Reducing Fashion’s Environmental Shoe Print

Textile production has been found to be one of the world’s most polluting industries, surpassing the carbon dioxide emissions of both international flights and maritime shipping. Polyester, which is now the most commonly used material in clothing, has a sizable footprint on our environment as it is produced from fossil fuels. And as fashion grows more quickly over the years, the impact it is having on our world is becoming more dramatic.

These days, brands are releasing new designs every few weeks in order to keep up with consumer demand. Studies from Nature News show that people now wear garments very little before disposing of them. In order to make this industry greener, it will require action from both businesses and consumers.

Initiatives toward sustainable energy use for fashion have emerged globally, such as the United Kingdom’s SWITCH plan in which the British Fashion Council plans to encourage businesses to switch to solely green energy by 2020. Efforts have also been made to utilize more recycled material in clothing because it is estimated that currently only 1 percent of fabric used in textiles is recycled.

In order to break away from our current disposable culture, companies have started to create more durable clothing in the first place. Along with this, a shift in consumer behavior is needed; the public must become accustomed to more sustainable shopping practices, such as thrifting and renting clothing.

There are varying opinions for the most effective solutions to these problems. While the U.K. is focused on producing clothes with green energy after the introduction of the SWITCH initiative, companies like Patagonia combat climate change by creating garments made from recycled plastic.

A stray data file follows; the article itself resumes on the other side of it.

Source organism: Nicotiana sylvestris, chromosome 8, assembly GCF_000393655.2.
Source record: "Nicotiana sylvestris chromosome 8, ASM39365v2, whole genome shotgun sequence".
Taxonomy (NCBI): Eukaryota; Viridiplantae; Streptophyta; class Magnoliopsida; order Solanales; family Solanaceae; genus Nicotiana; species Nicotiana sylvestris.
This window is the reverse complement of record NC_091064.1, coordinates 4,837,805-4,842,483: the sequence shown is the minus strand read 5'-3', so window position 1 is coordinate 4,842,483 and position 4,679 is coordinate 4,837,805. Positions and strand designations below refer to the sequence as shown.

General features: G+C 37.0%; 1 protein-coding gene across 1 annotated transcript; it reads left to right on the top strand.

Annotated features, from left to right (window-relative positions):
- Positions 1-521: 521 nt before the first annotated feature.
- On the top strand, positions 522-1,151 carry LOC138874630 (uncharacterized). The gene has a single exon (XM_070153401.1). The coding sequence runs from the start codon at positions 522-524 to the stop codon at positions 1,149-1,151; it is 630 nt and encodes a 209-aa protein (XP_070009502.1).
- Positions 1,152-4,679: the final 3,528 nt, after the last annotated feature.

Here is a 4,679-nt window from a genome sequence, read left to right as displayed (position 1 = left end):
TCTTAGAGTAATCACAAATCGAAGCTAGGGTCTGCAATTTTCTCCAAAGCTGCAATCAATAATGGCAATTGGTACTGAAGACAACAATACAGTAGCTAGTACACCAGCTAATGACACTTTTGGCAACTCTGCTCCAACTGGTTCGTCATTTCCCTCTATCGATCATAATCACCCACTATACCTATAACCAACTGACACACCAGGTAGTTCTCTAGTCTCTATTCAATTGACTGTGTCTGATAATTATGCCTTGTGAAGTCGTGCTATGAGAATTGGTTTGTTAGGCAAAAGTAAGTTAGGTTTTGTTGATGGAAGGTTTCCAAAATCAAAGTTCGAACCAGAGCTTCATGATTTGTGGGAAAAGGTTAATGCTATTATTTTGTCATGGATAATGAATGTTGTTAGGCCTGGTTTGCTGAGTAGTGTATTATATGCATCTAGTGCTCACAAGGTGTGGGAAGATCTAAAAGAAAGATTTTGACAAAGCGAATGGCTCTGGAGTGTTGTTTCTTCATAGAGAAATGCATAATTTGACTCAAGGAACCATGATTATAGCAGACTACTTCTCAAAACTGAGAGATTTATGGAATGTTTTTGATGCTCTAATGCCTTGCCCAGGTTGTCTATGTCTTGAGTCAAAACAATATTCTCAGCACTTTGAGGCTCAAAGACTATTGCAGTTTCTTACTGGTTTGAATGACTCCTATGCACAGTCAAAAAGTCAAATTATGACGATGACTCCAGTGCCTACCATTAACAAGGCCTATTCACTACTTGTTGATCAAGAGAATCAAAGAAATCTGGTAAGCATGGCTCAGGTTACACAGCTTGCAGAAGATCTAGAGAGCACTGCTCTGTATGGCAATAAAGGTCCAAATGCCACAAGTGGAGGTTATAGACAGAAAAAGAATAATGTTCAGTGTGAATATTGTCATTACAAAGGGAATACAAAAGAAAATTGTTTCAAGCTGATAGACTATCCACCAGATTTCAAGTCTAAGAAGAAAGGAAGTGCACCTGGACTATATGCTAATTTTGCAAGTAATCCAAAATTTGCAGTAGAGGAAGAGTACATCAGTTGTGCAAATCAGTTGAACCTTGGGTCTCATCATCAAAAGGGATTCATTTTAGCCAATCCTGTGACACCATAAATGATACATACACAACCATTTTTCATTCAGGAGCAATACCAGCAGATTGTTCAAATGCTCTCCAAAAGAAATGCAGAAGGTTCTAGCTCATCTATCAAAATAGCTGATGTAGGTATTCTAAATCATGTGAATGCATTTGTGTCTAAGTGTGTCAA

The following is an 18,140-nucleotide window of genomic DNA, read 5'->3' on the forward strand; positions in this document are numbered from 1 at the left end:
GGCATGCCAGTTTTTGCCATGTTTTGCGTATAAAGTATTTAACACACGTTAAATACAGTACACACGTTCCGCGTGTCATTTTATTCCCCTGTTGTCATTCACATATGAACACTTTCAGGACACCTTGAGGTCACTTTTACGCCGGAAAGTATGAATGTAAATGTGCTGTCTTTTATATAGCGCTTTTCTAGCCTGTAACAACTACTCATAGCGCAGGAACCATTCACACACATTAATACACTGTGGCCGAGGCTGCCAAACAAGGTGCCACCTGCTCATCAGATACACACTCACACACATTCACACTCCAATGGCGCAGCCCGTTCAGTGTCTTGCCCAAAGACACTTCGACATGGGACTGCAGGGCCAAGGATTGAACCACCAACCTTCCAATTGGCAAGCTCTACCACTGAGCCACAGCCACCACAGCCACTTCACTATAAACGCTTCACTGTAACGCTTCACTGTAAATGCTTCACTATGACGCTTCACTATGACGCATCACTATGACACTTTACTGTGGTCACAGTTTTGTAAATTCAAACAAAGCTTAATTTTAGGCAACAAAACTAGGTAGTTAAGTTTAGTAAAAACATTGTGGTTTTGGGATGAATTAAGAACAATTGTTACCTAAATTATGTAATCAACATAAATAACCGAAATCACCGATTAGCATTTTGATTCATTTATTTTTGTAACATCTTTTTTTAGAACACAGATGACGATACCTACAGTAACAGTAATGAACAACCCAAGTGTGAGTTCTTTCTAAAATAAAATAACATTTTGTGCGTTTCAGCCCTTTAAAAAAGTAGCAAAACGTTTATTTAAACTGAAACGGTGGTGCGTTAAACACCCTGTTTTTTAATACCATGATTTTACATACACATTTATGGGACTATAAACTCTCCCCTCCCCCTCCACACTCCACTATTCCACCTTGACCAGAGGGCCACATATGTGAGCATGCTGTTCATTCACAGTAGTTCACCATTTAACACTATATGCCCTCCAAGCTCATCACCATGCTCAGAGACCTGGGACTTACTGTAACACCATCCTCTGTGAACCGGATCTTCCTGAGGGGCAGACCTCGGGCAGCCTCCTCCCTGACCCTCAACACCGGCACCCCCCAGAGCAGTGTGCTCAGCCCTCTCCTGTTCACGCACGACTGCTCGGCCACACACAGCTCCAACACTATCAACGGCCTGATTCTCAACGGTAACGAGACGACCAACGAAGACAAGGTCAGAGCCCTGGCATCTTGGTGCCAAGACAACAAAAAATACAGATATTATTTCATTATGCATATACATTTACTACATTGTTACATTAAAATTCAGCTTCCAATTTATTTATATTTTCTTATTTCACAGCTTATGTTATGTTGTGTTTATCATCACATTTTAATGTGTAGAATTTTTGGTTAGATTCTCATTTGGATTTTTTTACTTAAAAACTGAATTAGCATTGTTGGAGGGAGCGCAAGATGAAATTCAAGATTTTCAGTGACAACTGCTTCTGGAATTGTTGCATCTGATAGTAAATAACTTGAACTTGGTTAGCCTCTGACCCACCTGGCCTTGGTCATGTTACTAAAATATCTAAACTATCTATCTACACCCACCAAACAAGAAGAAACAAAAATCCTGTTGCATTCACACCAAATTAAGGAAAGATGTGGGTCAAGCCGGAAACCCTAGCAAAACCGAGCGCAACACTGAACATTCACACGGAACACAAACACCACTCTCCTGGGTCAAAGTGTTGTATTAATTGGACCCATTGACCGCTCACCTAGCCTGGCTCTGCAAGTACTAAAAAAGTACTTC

Another issue within the fashion industry is that brands often overproduce, leaving hundreds of pieces of unpurchased clothing to go to landfills when seasons and trends change. Spain-based brand, Zara, stays on top of consumer demand and reduces waste by utilizing a trend forecasting system and producing only small quantities of the garments gaining popularity.

In sum, the main consensus of fashion brands across the globe is to take action, even if it involves a combination of many solutions. An opinion piece from the Huffington Post expresses why they believe so strongly in addressing this issue: “[Fashion] is a full spectrum industry. It extends from the farmers that grow cotton to the women beading in ateliers, it encompasses millions of people from agriculture to the creative marketing and selling. It is also dependent on the animal kingdom and some of the most fragile ecosystems on earth. Therefore, fashion touches on every great environmental theme: climate change, declining available resources, lost wilderness, flooding, through to the flipside of flooding – drought. And of course, all of these are interconnected.”

Fighting for a more sustainable world involves introspection. All that needs to be done is some reflection on our daily actions that could potentially hurt the environment, such as taking excessively long showers or using paper to do work instead of completing it digitally.

Now, we know how much the clothes we wear impact the environment, too – from the weaving of the textiles in the factories to the purchasing of a garment at a store. Take after these companies making changes and alter some harmful fashion habits in your life. Whether it’s deciding to thrift more, granting your garments a longer shelf life, or buying clothes made from recycled material, every little action counts toward cultivating a healthier planet.


“Burnberry” Gets An Environmentally Friendly Makeover

Protect The Earth With These Eco-Friendly Athletic Brands

Climate Change and The Trump Administration: What Can We Expect?